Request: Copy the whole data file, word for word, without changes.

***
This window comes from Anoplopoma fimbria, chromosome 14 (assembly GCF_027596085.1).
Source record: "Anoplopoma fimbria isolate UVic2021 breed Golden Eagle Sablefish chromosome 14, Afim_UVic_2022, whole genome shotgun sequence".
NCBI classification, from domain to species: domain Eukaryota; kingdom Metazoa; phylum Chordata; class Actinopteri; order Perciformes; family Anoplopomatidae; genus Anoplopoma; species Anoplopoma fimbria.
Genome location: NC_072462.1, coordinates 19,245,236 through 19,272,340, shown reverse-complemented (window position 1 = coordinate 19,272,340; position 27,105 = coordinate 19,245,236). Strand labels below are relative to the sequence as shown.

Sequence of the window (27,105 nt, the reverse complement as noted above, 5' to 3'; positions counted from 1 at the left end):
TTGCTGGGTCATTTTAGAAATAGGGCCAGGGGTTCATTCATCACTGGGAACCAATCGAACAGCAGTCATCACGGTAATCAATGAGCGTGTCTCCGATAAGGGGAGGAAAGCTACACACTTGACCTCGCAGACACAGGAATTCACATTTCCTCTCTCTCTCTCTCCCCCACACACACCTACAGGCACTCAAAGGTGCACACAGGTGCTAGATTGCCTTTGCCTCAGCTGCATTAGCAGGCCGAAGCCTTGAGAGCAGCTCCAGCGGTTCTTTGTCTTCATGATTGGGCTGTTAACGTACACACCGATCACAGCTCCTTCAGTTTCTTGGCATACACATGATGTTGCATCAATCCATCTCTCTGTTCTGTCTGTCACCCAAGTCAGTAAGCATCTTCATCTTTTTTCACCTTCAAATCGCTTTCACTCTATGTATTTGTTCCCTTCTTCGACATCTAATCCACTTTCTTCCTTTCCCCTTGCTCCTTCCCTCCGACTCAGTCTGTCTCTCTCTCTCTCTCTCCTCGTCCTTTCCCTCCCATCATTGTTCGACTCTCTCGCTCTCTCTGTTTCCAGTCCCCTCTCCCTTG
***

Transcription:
This window comes from Anoplopoma fimbria, chromosome 14 (assembly GCF_027596085.1).
Source record: "Anoplopoma fimbria isolate UVic2021 breed Golden Eagle Sablefish chromosome 14, Afim_UVic_2022, whole genome shotgun sequence".
NCBI classification, from domain to species: domain Eukaryota; kingdom Metazoa; phylum Chordata; class Actinopteri; order Perciformes; family Anoplopomatidae; genus Anoplopoma; species Anoplopoma fimbria.
Genome location: NC_072462.1, coordinates 19,245,236 through 19,272,340, shown reverse-complemented (window position 1 = coordinate 19,272,340; position 27,105 = coordinate 19,245,236). Strand labels below are relative to the sequence as shown.

Sequence of the window (27,105 nt, the reverse complement as noted above, 5' to 3'; positions counted from 1 at the left end):
TTGCTGGGTCATTTTAGAAATAGGGCCAGGGGTTCATTCATCACTGGGAACCAATCGAACAGCAGTCATCACGGTAATCAATGAGCGTGTCTCCGATAAGGGGAGGAAAGCTACACACTTGACCTCGCAGACACAGGAATTCACATTTCCTCTCTCTCTCTCTCCCCCACACACACCTACAGGCACTCAAAGGTGCACACAGGTGCTAGATTGCCTTTGCCTCAGCTGCATTAGCAGGCCGAAGCCTTGAGAGCAGCTCCAGCGGTTCTTTGTCTTCATGATTGGGCTGTTAACGTACACACCGATCACAGCTCCTTCAGTTTCTTGGCATACACATGATGTTGCATCAATCCATCTCTCTGTTCTGTCTGTCACCCAAGTCAGTAAGCATCTTCATCTTTTTTCACCTTCAAATCGCTTTCACTCTATGTATTTGTTCCCTTCTTCGACATCTAATCCACTTTCTTCCTTTCCCCTTGCTCCTTCCCTCCGACTCAGTCTGTCTCTCTCTCTCTCTCTCCTCGTCCTTTCCCTCCCATCATTGTTCGACTCTCTCGCTCTCTCTGTTTCCAGTCCCCTCTCCCTTG